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Biodynamic Wines

 

“The biodynamic approach involves intuition, a sort of deeper knowing, and synchronicity with the land and life itself.”

Biodynamic wine – as our shop manager Charlie likes to put it – is like organic wine with bells on!
Biodynamic predominantly refers to the way the grapes are farmed. As with organic farming, it means that the grapes are farmed without the use of chemical fertilisers, herbicides, and pesticides. The process of biodynamic farming, however, is much more complex, considered, and in balance with nature. It is a more holistic approach and when practiced properly tends to become a way of life for the farmer or winegrower. It could be described as a practice for the cultivation of life itself!
Biodynamic farming creates perfect conditions for cultivation by mirroring nature’s ecosystems. A focus on biodiversity means that with time and effort the land will look after itself. By encouraging diversity in flora, fauna, and insect and animal species the land becomes rich and abundant. It becomes a living organism where balance is maintained through diversity.

When walking onto a biodynamic farm or vineyard it soon becomes clear. It is often possible to hear an abundance of life: birdsong, crickets, farm animals. You won’t only see the crop that is being cultivated but much more. For example, you may see flowers, grasses, herbs, vegetable gardens, and perhaps the odd wandering sheep or goose. On closer inspection, you may see piles of compost. The preparation of composts is a key part of biodynamics as the microbiological life is crucial to the health and balance of the larger organism of the working farm.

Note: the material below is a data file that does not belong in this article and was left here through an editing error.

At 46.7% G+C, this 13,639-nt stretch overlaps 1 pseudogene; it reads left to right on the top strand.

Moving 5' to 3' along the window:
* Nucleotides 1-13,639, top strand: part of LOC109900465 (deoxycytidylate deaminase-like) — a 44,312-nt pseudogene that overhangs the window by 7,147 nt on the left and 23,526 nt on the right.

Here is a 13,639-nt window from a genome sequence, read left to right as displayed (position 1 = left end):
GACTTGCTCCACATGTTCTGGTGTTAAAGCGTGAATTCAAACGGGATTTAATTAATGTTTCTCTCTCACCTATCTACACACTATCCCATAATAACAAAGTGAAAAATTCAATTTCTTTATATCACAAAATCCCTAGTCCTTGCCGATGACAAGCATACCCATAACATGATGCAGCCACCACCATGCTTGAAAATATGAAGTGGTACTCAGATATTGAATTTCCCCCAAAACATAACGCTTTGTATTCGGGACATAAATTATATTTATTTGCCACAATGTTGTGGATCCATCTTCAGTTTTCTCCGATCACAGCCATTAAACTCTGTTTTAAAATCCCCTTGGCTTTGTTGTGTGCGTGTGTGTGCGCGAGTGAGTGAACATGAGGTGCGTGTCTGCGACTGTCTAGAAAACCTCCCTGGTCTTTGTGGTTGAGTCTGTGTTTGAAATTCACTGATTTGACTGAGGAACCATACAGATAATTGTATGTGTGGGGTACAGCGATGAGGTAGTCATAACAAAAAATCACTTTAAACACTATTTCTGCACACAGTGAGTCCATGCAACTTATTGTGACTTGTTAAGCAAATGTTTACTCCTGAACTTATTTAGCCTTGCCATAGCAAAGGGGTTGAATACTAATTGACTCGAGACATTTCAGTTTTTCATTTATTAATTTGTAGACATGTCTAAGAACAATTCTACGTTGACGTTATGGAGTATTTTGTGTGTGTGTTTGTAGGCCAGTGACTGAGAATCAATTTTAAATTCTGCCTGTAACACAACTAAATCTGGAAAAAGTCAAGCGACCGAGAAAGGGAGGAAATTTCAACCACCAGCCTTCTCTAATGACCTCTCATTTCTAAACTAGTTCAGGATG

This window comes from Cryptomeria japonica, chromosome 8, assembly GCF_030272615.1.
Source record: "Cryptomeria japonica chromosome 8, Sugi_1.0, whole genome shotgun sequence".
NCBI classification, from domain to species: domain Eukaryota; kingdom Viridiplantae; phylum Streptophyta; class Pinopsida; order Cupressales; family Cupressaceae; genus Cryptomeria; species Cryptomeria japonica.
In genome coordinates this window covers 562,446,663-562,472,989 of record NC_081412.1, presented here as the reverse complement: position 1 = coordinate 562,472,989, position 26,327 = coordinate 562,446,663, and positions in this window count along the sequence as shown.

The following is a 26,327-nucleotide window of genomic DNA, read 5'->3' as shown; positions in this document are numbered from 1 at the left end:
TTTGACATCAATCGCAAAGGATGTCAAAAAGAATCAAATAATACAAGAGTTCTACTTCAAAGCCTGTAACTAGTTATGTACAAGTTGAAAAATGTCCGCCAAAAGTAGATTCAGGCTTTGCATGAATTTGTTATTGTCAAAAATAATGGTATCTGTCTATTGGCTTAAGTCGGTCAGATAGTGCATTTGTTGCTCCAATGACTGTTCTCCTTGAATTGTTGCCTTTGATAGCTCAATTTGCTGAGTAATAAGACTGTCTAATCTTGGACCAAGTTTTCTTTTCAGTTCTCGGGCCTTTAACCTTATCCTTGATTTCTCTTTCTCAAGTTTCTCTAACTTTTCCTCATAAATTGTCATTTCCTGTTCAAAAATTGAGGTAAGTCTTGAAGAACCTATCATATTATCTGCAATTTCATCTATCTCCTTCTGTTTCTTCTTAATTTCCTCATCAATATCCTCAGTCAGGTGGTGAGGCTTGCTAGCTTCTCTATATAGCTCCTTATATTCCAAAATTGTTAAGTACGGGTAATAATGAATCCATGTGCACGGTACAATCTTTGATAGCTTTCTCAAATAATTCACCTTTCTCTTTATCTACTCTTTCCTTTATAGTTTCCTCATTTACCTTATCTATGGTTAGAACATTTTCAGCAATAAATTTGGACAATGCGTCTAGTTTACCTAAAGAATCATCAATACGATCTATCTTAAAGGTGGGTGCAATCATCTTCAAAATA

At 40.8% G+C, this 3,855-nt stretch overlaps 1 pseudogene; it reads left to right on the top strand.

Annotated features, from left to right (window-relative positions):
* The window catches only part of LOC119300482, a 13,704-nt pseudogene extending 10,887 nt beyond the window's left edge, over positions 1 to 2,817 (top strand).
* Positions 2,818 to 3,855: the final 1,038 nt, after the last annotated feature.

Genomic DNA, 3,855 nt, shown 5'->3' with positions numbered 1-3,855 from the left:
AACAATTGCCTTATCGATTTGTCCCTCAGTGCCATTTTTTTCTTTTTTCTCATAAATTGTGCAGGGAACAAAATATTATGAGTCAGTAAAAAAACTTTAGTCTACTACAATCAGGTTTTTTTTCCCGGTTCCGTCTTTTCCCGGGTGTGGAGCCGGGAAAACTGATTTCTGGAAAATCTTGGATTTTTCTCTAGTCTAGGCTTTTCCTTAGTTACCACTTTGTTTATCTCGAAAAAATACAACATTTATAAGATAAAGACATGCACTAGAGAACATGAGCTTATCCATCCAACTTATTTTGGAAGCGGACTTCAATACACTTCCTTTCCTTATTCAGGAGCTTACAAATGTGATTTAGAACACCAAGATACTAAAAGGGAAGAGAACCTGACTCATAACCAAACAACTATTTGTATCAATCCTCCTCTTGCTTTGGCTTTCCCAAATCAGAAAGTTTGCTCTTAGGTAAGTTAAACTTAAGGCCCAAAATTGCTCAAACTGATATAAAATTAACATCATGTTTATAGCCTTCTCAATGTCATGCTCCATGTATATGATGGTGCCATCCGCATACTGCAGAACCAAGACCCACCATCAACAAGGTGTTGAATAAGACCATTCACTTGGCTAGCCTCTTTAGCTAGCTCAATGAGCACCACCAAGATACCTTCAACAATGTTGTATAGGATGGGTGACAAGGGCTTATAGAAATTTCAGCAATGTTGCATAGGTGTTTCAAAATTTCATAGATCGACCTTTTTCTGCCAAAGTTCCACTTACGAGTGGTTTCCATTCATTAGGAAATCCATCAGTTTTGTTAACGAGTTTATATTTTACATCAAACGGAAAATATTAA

At certain times of the year, herbal teas are made that are used to treat the crops. Famously, one treatment is made by burying cow manure in a cow horn for a period of time. Another aspect of biodynamic farming is following lunar cycles to determine the best time to conduct certain farming operations such as pruning or harvest. This is a practice that often gets banded around to almost discredit the biodynamic approach. It’s often one of the first descriptions given about biodynamic farming. Scientifically, the lunar calendar determines the tide and, therefore, the height of the water table. This has a very real effect on the crops. However, if biodynamic farming is being used purely based on scientific research and evidence then the point is perhaps being missed. The biodynamic approach involves intuition, a sort of deeper knowing and synchronicity with the land, and life itself.

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